SUN  32/38
MON 33/40
TUE 30/38
WED 31/39
THU 32/38


Posted under climate/climate change, weather geek

This post was written by qni_it on January 23, 2014

Where We Stand

Much of our area saw a good soaking on Friday (and extremely icy roads, unfortunately).  If you lived in northern Illinois along and east of the Rock River, rainfall totals were pretty hefty.  At Chicago Rockford International Airport, 0.87″ of rain fell into the gauge.

Friday Rain Totals

Friday Rain Totals

This brought our total precipitation (including rain and snow water equivalent) for the month of January up to 1.30″.  How does this compare to normal? Well, our climatological average for January is 1.37″ of precipitation.  So we’ve already picked up almost our entire monthly average, even with more than half of the month to go!

Snowfall for January currently sits at 6.1″ which is about 3″ more than expected.  Seasonally speaking, RFD picked up 24.8″ of snow this Winter, which is about 8 inches more than expected.  Remember last year?  At this time, we had only picked up 2.1″ of snow—twelve times less snow than this season!  Our next chance for accumulating snow comes Monday overnight and Tuesday.

Snow / Precipitation Climatology

Snow / Precipitation Climatology

Looking at temperature trends, January has been well below average.  Currently, our average high sits at 18 degrees; our average low sits at -1 degree.  Statistically speaking, our average high and low should be around 30 degrees and 14 degrees, respectively.  Looking ahead to the rest of January, there are no imminent signs of a major warm up or Arctic outbreak (like the start of the month).  Much like the week ahead, we’ll have to deal with minor temperature fluctuations.  There will be some slightly above average days and slightly below average days.



Posted under 13 Climate Authority, climate/climate change, rain, statistics, weather, winter weather

This post was written by qni_it on January 11, 2014

Subtle changes in the overall pattern

1A lot of us are wondering if this really cold pattern will stick around through the winter months. After all, we’ve been 10-20 degrees below normal for the better part of a week now! Here’s a look at the pattern we’ve been locked in for the past two weeks. A giant longwave trough has been set up across the central part of the continent. Noticeably warmer weather? That’s been present in Alaska! A concentrated snow-zone has been seen from Arkansas through Southern Illinois and Indiana through much of Ohio.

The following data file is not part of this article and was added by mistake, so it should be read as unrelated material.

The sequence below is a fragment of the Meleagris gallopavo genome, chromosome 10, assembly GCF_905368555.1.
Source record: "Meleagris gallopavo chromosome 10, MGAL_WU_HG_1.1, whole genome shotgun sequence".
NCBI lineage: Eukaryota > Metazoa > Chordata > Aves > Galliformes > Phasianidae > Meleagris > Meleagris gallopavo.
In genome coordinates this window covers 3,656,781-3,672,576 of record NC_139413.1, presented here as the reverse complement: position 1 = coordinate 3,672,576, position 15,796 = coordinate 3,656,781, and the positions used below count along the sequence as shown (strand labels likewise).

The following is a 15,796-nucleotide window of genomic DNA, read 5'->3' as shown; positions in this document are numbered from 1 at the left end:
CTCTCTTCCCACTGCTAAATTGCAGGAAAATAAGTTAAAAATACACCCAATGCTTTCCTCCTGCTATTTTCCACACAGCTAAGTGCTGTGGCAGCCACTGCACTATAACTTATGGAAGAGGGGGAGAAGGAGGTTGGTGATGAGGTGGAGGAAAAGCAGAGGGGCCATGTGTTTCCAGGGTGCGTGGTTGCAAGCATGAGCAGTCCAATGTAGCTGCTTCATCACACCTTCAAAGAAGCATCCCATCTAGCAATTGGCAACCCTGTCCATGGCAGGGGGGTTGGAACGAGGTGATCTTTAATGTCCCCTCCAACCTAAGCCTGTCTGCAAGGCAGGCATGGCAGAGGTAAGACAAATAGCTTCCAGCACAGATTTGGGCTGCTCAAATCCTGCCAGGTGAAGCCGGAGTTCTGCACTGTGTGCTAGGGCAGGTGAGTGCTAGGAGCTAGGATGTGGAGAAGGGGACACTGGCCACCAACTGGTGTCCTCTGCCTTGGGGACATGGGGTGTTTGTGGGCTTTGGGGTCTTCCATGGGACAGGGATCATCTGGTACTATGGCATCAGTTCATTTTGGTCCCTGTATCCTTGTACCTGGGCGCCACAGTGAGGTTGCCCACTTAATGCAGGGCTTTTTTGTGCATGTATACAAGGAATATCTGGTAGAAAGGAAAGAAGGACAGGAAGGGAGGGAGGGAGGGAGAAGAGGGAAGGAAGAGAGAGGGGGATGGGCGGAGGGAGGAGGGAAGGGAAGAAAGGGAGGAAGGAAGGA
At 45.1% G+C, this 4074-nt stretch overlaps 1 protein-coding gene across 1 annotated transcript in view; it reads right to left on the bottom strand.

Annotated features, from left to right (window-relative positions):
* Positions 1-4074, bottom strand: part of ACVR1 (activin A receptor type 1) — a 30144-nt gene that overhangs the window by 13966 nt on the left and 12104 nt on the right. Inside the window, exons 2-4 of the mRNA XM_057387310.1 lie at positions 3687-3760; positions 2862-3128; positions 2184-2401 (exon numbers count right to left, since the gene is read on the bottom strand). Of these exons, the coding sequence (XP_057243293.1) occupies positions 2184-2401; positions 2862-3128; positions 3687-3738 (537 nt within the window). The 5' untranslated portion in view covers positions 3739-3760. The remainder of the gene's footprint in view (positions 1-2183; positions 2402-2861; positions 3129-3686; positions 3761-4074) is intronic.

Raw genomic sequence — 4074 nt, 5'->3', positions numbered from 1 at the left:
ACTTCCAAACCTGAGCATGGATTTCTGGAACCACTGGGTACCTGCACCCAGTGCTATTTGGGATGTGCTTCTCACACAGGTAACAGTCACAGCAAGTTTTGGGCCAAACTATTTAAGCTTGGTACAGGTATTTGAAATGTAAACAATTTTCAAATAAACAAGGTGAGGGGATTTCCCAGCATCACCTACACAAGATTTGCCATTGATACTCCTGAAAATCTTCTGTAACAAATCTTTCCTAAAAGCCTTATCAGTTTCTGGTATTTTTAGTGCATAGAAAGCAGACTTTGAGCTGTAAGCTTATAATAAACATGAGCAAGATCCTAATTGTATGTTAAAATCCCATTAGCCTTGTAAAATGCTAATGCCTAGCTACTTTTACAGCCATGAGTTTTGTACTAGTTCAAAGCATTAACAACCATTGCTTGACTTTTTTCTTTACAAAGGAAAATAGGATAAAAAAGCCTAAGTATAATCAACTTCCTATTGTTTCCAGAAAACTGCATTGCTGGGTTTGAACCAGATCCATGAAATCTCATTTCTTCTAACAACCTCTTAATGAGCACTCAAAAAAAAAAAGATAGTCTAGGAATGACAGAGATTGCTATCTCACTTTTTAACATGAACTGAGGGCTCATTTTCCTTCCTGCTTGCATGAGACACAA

2There are only subtle changes anticipated for the next two weeks. You have to look close to see any change in the map at all! The location of the jet stream will be a little bit closer to us with colder-than-normal temperatures expected. The snow-zone will remain to our east, but we’ll be on the edge of a few systems that bear watching. A white Christmas is almost a sure bet. However, the ECMWF model does bring our temperatures above freezing beginning Wednesday December 18th (week from tomorrow), lasting until the days before Christmas. Way out there in the December 23-25 timeframe, there are indications of a big weather maker from the Midwest to the Mid-Atlantic states. Way off though…


Posted under climate/climate change, cold blast

This post was written by qni_it on December 10, 2013

Warmer winters mean more lake-effect snow



Warmer winter climates are causing more lake-effect snow due to warmer, ice-free waters! One might think that there would be less snow in a warming world, but that is not the case for lake-effect snow. In fact, during the period from 1931-2001, there’s been a noticeable upward trend in the amount of lake-effect snow falling each year.



Lake-effect snow is created when cold air swoops over the warmer water of the Great Lakes, which hold heat longer than the atmosphere. Water quickly evaporates from the lakes and then falls as snow (if temperatures remain low enough) as winds put it onshore. From 1979 through 2006, the Great Lakes’ surface temperature has warmed 4.5°F. That corresponds with decreased winter ice cover on the lakes. Observations dating back to 1850 also show lake ice forming later and dissipating earlier. So, more exposed and warmer water are supporting more lake-effect snow.


These conditions mean more lake-effect snow is likely for the near future. However, with winter temperatures projected to keep rising across the region, fewer days below freezing (particularly along the Southern Great Lakes) could reverse that trend by the end of the twenty-first century with areas downwind of the lakes receiving more lake-effect rain than snow. -Eric


Posted under climate/climate change

This post was written by qni_it on October 24, 2013

Long-range outlook